3.  Materialism, that is, matter is eternal and has always existed.  This still doesn’t answer the question, “Where did ‘matter’ come from in the first place?”

4.  That everything came unintentionally and spontaneously into existence, i.e., “the big bang.”

B.  Genesis reveals the origin of the universe and the earth, 1:1.  It doesn’t particularly tell how or why.  Theistic evolution, in a sincere but misguided attempt to align materialistic science with Scripture, doesn’t seem to see what Scripture says about the origin of this earth.  I have no difficulty believing that the earth is older than 6,000 years.  I just have trouble with the idea, as we shall see in a moment, that it’s billions of years old.

Herbert Spencer, a scientist who died in 1903, taught that everything exists in one of five categories: time, force, action, space or matter.  Moses knew that millennia before Spencer:

1.  time – “in the beginning”
2.  force – “God”
3.  action – “created”
4.  space – “the heavens”
5.  matter – “and the earth”

C. Genesis has many features which do not agree with “evolution”.  We’ve seen some.  Some more are:

1.  It has an intelligent Creator, not a mindless, cosmic catastrophe, followed by aimless and random development.

2.  The earth was created before the stars!  They were made on the fourth day.  Earth was already in existence.

3.  Plants were created before the Sun.  If the “days” are geologic ages, then how did the plants survive without the Sun to nourish them?

4.  On the first day, God created “light” as something apart from Himself, Who is light, 1 John 1:5.  On the fourth day, creating the Sun, He created “time.”  Our “time” would have no relevance anywhere else in the universe.

5.  Each kind of animal was created fully developed as it came from the hand of God.  It had no need for further “development,” other than adaptation to an environment that changed.  There are many instances of such development within species; there are none between species.

6.  Each creature was made with the ability to reproduce according to its kind, 1:11, 21, 24, not mutate into another kind.

7.  Sea creatures and birds were created on the same day.  Birds did not somehow evolve after or from dinosaurs or amphibians.

8.  In a separate act, man was created from the dust of the ground, 2:8.  He did not “evolve” from “lower” life forms, nor did God simply choose one or two from a number of already existing hominids with which to develop a “special relationship.”

The Fall, chs. 3-5: Presumption of Man.

1.  Note that man fell because of a discussion over whether God’s Word was to be understood “literally”.  That discussion is still alive and well, especially in the area of prophecy.

2.  Note that man fell because he decided to replace God as the moral authority as to what was “good” or “evil”.  The essence of sin is the disagreement with God over jurisdiction: who decides what is “good” or “evil”?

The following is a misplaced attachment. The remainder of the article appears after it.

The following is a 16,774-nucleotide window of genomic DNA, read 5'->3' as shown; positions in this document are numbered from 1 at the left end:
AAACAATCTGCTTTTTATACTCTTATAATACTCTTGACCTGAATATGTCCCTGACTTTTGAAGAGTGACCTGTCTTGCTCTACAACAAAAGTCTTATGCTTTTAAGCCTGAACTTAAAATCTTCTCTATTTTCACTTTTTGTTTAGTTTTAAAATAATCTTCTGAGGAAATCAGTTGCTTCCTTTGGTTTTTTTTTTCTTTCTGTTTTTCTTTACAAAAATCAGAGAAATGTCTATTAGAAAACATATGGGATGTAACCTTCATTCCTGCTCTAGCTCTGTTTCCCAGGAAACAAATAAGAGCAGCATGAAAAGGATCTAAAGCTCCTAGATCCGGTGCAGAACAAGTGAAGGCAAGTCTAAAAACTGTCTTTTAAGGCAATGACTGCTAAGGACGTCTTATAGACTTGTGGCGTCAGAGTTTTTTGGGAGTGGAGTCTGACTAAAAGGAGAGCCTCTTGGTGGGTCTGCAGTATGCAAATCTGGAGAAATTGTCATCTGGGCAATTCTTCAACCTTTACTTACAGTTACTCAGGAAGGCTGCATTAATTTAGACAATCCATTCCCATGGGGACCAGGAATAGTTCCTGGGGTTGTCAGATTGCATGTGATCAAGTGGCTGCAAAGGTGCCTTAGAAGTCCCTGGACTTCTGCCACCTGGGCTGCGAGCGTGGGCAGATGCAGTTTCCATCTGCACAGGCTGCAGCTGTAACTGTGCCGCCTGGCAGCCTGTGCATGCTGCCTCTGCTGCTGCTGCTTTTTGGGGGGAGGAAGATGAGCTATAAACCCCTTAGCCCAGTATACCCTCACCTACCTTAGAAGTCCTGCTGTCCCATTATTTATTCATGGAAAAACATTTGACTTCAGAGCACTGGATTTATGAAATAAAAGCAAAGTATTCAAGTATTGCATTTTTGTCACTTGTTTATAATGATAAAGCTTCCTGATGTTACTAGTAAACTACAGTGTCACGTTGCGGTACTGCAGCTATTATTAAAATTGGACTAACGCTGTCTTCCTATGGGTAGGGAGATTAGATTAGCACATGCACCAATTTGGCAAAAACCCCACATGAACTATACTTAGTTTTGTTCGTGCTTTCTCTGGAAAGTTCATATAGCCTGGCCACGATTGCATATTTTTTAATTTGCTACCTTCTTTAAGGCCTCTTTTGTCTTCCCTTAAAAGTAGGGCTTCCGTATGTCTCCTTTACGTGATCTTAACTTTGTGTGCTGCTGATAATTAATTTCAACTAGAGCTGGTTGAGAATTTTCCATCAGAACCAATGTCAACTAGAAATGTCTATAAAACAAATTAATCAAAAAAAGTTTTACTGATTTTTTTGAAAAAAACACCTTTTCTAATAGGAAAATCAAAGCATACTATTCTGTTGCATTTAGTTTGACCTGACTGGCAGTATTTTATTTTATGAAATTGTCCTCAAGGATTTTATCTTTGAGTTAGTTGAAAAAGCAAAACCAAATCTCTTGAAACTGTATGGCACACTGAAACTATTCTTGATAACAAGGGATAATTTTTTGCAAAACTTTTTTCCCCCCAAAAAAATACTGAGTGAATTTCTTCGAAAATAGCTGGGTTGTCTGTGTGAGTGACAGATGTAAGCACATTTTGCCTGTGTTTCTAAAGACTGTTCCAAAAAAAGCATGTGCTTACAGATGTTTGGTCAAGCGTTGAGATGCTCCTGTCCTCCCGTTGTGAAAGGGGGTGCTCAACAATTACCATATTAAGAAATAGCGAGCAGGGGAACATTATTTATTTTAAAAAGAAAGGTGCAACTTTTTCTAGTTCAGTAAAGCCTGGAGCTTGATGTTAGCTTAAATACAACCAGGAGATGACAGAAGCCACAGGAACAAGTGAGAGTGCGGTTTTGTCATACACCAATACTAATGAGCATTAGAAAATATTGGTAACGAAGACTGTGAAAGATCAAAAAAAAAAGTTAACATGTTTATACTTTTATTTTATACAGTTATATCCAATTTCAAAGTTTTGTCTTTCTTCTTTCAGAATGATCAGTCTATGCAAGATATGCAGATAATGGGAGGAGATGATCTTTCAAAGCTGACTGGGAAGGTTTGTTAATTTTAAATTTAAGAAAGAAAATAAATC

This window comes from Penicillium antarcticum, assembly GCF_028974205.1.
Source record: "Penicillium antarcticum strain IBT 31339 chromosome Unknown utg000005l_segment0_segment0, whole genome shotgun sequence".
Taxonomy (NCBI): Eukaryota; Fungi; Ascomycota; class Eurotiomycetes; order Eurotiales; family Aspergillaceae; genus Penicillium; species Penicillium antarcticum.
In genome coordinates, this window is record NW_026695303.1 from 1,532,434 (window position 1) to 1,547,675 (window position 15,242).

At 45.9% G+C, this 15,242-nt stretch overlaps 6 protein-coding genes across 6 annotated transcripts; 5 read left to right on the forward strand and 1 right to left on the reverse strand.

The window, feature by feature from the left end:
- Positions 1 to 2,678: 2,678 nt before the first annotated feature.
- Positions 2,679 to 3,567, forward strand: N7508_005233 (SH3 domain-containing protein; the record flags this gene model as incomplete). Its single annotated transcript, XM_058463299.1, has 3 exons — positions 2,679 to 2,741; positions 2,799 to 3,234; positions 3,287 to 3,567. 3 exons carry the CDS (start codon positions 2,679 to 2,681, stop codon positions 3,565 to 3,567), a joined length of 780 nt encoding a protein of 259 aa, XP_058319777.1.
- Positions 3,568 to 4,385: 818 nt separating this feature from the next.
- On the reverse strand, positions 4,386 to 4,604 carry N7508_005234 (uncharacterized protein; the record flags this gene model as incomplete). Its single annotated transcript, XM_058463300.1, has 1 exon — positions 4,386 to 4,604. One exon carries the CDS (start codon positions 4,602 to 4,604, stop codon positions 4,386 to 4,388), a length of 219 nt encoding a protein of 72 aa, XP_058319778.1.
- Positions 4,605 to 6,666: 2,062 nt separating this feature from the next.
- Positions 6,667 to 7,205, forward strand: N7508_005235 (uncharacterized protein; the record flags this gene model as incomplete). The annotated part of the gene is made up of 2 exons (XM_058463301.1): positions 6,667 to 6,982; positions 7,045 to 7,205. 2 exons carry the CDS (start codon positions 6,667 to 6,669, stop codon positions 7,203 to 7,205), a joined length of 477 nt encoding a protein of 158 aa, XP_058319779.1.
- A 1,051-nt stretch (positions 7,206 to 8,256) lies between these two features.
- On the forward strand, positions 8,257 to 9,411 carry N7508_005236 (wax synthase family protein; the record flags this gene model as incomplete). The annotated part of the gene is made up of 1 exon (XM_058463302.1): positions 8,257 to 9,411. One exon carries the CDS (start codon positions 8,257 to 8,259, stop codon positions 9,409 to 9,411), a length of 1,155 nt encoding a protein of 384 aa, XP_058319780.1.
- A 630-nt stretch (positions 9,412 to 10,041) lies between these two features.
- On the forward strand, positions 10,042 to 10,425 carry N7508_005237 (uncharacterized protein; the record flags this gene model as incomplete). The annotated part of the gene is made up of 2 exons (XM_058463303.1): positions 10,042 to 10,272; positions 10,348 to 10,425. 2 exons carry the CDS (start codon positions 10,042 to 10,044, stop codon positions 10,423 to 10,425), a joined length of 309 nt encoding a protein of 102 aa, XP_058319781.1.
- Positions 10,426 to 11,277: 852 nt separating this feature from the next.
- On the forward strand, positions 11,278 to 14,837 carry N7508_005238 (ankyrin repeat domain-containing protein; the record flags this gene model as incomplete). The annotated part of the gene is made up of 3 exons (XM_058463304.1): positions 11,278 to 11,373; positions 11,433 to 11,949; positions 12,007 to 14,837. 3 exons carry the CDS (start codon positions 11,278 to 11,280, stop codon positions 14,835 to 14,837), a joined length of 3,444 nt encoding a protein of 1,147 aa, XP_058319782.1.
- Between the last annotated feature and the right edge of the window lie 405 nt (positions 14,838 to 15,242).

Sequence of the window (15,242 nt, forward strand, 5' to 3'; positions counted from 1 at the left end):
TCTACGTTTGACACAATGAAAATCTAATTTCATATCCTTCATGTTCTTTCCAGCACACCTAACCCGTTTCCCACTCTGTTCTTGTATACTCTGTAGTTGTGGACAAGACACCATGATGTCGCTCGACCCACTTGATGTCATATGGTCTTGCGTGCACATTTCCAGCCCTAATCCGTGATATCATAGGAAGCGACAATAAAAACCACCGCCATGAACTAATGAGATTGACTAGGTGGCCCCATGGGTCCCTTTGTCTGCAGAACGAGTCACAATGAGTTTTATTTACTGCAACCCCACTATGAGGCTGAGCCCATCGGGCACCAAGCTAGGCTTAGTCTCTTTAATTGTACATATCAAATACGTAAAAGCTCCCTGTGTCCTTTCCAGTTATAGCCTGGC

3.  Because of his sin, man fled from God.  We are still fleeing, left to ourselves.  Man may be “religious”; witness the number of religions in the world, but how many of them, even those who claim to believe the Bible, actually follow the Bible, or believe it’s authoritative, or  even read it and have any real idea of what it says?  God must seek us, if we are to “find” Him, Isaiah 65:1.

4.  Man was taught that because of his sin the only way he could continue to live physically was through the substitution and death of an innocent sacrifice.  All religion revolves around this central issue:  how can a man or woman live before God, regardless of how “live” is defined, and whomever or whatever “God” is believed to be.

5.  Because of man’s sinfulness and God’s holiness, God’s justice bars the way to the tree of life, Genesis 3:24.  All religion seeks to answer the questions posed very early in human history, “how can man be righteous before God?”  “…Or how can he be pure who is born of woman?” Job 9:2; 25:4.

To put it another way, how can I satisfy God’s justice and the obedience His Word requires, or endure the penalty for disobedience that is required (which, by the way, is infinitely more than the mere rote repetition of some form prayer!)?  It is only Biblical Christianity (for there is a great deal in “Christianity” which has nothing to do with the Bible) that proclaims the answer foreshadowed and typified by the slain animals and coats of skin.  The only way God’s justice has ever been and ever will be satisfied is through the sinless life and shed blood of the Lord Jesus Christ.  By His death He paid forever the penalty demanded by a broken Law, and by His sinless life He obtained that righteousness imputed to believing sinners, by which and only by which we and they are able to stand before God uncondemned.

Friends, if we have ever committed even one sin, and who among us would not admit to that, though our sins are without number, we are lost and undone without the Lord Jesus!  O blessed life, that did what we could not, and blessed death, that did what we dare not!